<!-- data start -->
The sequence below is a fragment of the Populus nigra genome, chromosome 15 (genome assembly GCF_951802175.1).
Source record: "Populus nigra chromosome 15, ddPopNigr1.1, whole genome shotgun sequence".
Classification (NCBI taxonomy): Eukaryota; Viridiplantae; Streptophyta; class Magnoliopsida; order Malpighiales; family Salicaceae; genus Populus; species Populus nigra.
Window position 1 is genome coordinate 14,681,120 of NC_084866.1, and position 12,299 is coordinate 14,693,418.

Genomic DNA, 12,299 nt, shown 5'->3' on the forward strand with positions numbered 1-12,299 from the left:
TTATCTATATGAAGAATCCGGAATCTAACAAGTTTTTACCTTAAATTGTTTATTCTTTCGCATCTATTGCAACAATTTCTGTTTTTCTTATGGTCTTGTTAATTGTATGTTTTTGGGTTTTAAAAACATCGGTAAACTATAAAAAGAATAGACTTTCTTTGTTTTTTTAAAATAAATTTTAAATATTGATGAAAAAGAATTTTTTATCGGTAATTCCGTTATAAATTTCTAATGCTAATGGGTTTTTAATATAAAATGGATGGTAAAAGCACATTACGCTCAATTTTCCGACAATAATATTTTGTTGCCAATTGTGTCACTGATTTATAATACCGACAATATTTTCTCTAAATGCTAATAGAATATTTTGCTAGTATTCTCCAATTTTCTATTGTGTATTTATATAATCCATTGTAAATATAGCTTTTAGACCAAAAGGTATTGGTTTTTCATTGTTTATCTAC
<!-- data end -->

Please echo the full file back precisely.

The sequence below is a fragment of the Populus nigra genome, chromosome 15 (genome assembly GCF_951802175.1).
Source record: "Populus nigra chromosome 15, ddPopNigr1.1, whole genome shotgun sequence".
Classification (NCBI taxonomy): Eukaryota; Viridiplantae; Streptophyta; class Magnoliopsida; order Malpighiales; family Salicaceae; genus Populus; species Populus nigra.
Window position 1 is genome coordinate 14,681,120 of NC_084866.1, and position 12,299 is coordinate 14,693,418.

Genomic DNA, 12,299 nt, shown 5'->3' on the forward strand with positions numbered 1-12,299 from the left:
TTATCTATATGAAGAATCCGGAATCTAACAAGTTTTTACCTTAAATTGTTTATTCTTTCGCATCTATTGCAACAATTTCTGTTTTTCTTATGGTCTTGTTAATTGTATGTTTTTGGGTTTTAAAAACATCGGTAAACTATAAAAAGAATAGACTTTCTTTGTTTTTTTAAAATAAATTTTAAATATTGATGAAAAAGAATTTTTTATCGGTAATTCCGTTATAAATTTCTAATGCTAATGGGTTTTTAATATAAAATGGATGGTAAAAGCACATTACGCTCAATTTTCCGACAATAATATTTTGTTGCCAATTGTGTCACTGATTTATAATACCGACAATATTTTCTCTAAATGCTAATAGAATATTTTGCTAGTATTCTCCAATTTTCTATTGTGTATTTATATAATCCATTGTAAATATAGCTTTTAGACCAAAAGGTATTGGTTTTTCATTGTTTATCTAC